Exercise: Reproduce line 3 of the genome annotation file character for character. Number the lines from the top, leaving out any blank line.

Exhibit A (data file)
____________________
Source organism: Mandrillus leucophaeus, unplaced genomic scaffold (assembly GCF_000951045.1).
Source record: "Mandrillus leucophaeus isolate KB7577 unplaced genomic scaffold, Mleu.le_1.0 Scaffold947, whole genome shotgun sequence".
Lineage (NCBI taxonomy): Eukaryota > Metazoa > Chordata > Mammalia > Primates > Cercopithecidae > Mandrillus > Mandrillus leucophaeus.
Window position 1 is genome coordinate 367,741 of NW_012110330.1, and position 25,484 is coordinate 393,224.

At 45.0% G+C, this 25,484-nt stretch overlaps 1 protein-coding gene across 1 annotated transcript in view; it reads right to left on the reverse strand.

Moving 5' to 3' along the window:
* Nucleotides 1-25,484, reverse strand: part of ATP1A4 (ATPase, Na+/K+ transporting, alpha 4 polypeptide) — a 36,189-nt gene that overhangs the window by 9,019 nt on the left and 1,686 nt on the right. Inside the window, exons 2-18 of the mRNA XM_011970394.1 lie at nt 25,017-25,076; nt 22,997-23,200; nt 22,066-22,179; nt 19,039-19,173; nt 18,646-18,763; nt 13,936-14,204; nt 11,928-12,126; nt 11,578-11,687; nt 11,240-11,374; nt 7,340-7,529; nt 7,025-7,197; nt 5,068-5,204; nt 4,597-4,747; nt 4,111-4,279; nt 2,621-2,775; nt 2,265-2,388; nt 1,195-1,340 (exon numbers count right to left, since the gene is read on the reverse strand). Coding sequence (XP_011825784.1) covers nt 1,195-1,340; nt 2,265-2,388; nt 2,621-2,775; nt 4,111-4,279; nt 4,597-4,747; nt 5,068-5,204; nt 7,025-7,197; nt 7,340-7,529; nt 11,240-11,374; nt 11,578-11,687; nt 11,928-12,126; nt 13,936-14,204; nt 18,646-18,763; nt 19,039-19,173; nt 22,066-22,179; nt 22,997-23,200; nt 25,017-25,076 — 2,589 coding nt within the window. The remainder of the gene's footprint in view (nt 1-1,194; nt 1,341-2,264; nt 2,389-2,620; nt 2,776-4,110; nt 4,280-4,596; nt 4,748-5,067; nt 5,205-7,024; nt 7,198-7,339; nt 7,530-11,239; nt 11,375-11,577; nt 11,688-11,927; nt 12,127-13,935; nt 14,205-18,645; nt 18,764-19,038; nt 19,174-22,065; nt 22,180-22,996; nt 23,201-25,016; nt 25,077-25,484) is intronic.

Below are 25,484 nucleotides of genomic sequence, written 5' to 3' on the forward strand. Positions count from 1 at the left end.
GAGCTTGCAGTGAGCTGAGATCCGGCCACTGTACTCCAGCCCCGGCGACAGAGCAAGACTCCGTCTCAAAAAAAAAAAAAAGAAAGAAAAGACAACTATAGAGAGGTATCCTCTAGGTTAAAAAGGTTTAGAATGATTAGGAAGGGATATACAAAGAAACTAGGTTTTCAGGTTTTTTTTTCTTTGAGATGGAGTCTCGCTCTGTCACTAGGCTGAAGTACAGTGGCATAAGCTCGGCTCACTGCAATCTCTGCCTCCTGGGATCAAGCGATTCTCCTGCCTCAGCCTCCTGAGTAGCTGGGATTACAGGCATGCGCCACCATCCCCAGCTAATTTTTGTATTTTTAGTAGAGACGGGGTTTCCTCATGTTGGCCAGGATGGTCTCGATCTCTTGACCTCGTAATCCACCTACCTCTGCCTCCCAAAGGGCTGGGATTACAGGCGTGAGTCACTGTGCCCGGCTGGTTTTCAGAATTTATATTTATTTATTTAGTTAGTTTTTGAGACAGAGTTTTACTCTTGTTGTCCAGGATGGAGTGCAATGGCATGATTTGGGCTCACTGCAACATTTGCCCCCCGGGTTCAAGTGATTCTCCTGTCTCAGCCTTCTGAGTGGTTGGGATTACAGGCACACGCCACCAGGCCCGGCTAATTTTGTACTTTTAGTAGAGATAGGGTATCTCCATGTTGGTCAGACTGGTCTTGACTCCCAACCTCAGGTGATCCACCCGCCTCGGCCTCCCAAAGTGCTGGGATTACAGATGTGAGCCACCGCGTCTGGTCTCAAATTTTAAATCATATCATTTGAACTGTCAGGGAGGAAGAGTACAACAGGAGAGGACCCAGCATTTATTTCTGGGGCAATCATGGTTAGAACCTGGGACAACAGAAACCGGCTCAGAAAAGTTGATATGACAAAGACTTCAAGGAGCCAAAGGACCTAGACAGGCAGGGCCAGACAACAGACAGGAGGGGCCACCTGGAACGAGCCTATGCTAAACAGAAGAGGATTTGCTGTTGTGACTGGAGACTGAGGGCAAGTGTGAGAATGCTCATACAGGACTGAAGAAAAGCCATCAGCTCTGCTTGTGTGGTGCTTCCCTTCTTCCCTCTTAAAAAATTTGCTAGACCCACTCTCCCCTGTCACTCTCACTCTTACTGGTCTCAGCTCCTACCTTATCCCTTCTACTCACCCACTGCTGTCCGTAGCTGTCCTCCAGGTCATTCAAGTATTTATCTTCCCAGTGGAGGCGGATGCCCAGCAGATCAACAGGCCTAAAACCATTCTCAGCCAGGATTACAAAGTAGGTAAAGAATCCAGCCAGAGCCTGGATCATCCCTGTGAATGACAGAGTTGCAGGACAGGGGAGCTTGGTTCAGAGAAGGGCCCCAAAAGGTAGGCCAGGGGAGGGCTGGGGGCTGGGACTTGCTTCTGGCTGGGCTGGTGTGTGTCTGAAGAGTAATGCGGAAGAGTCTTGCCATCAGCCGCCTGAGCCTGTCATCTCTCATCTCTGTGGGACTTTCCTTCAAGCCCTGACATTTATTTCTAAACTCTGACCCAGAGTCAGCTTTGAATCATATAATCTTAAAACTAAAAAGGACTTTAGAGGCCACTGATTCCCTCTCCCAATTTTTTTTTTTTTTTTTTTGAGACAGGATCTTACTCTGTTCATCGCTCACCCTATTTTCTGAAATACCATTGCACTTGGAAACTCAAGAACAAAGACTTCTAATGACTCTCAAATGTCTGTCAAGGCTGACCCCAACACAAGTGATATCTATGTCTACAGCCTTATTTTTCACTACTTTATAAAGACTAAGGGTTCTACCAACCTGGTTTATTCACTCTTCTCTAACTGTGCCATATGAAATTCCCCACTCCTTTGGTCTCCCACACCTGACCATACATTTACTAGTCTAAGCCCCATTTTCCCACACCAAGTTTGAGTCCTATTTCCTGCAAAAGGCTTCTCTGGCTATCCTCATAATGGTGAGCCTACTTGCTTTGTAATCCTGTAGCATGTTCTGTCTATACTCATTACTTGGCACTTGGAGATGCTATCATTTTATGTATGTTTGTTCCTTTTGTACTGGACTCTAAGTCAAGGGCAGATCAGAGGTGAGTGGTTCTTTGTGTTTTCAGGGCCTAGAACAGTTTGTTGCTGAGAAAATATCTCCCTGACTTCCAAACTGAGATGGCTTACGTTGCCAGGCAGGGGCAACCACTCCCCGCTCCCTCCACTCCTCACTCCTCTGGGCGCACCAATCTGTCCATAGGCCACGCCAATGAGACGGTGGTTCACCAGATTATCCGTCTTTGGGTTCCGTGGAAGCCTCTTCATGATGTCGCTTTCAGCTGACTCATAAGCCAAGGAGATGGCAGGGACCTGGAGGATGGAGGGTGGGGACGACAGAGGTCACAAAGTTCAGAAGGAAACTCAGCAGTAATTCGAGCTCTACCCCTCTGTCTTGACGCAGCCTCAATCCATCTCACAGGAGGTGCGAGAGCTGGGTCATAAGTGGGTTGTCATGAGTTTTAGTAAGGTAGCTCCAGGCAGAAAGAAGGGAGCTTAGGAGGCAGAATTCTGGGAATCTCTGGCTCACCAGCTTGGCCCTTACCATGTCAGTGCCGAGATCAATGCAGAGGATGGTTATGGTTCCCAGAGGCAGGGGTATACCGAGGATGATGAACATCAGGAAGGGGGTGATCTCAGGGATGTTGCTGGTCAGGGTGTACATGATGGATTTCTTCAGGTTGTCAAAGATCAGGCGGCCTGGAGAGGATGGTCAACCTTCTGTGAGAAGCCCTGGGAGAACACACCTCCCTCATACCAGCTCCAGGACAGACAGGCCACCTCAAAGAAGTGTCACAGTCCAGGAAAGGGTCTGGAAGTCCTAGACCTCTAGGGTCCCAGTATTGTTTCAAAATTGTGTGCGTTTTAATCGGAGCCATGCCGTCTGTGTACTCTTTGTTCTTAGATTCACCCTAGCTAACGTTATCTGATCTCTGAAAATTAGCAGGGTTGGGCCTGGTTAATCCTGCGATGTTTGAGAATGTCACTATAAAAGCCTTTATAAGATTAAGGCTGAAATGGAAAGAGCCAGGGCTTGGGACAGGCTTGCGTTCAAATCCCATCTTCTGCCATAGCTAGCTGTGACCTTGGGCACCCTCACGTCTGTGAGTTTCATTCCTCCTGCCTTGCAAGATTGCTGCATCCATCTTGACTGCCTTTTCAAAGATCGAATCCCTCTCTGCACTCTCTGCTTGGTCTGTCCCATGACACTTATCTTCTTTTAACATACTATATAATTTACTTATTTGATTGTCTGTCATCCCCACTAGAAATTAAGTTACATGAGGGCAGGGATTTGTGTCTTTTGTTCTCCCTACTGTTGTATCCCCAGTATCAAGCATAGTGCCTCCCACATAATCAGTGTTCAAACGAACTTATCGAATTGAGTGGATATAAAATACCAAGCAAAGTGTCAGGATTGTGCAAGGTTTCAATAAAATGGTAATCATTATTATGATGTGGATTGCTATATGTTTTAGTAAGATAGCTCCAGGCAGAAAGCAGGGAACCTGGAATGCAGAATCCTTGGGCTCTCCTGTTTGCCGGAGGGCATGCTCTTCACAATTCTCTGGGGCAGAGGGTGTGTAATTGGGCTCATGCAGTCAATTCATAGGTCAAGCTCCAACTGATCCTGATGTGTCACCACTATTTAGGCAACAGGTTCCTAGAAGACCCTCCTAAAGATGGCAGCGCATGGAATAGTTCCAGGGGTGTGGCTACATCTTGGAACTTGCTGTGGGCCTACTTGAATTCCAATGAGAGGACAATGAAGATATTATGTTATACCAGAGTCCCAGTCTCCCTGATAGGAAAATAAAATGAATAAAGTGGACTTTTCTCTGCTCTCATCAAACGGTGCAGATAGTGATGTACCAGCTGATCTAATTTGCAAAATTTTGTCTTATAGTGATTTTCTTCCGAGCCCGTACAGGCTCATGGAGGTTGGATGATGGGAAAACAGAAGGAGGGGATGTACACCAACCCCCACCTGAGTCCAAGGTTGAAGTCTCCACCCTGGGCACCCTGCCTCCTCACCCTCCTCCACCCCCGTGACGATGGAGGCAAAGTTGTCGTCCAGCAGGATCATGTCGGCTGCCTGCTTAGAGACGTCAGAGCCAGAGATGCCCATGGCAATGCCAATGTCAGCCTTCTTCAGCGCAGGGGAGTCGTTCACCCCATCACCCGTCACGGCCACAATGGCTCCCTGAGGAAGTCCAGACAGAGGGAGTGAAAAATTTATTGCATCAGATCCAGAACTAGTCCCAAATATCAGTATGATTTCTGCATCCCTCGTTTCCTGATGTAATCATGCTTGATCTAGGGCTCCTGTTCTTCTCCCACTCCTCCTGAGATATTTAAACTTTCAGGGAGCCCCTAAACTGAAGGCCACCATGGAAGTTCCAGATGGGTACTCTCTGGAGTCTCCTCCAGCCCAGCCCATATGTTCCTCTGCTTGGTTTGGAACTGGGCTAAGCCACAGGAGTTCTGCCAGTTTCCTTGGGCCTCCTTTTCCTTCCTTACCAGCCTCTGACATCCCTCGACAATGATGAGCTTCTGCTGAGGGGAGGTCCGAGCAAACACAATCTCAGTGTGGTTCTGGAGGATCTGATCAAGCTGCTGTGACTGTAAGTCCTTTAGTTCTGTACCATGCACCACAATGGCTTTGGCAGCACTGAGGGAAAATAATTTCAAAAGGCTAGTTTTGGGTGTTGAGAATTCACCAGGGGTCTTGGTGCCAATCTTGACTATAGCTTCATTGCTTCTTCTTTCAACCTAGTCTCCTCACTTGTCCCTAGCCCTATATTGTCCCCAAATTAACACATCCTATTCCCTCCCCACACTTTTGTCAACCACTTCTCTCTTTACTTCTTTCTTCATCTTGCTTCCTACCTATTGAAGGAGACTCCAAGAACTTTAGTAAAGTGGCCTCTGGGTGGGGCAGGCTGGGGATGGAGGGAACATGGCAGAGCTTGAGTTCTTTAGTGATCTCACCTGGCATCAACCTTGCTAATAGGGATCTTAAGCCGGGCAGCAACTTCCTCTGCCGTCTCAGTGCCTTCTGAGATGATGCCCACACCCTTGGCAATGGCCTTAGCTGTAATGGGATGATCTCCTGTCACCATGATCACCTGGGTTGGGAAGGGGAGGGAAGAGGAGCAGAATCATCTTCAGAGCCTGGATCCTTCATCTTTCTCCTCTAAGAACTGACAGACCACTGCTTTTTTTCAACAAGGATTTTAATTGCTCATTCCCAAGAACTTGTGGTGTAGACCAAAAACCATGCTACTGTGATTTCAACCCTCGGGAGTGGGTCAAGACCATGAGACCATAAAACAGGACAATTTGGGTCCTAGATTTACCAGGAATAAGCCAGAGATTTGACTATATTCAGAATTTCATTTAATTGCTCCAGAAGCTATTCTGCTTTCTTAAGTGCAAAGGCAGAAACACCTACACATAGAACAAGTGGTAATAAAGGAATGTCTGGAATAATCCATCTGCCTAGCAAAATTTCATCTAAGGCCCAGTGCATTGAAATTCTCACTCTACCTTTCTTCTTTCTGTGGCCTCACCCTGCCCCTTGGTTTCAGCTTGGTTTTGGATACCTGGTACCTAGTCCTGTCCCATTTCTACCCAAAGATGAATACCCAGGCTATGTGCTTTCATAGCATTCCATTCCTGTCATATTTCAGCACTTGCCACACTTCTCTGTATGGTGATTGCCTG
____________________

Lineage (NCBI taxonomy): Eukaryota > Metazoa > Chordata > Mammalia > Primates > Cercopithecidae > Mandrillus > Mandrillus leucophaeus.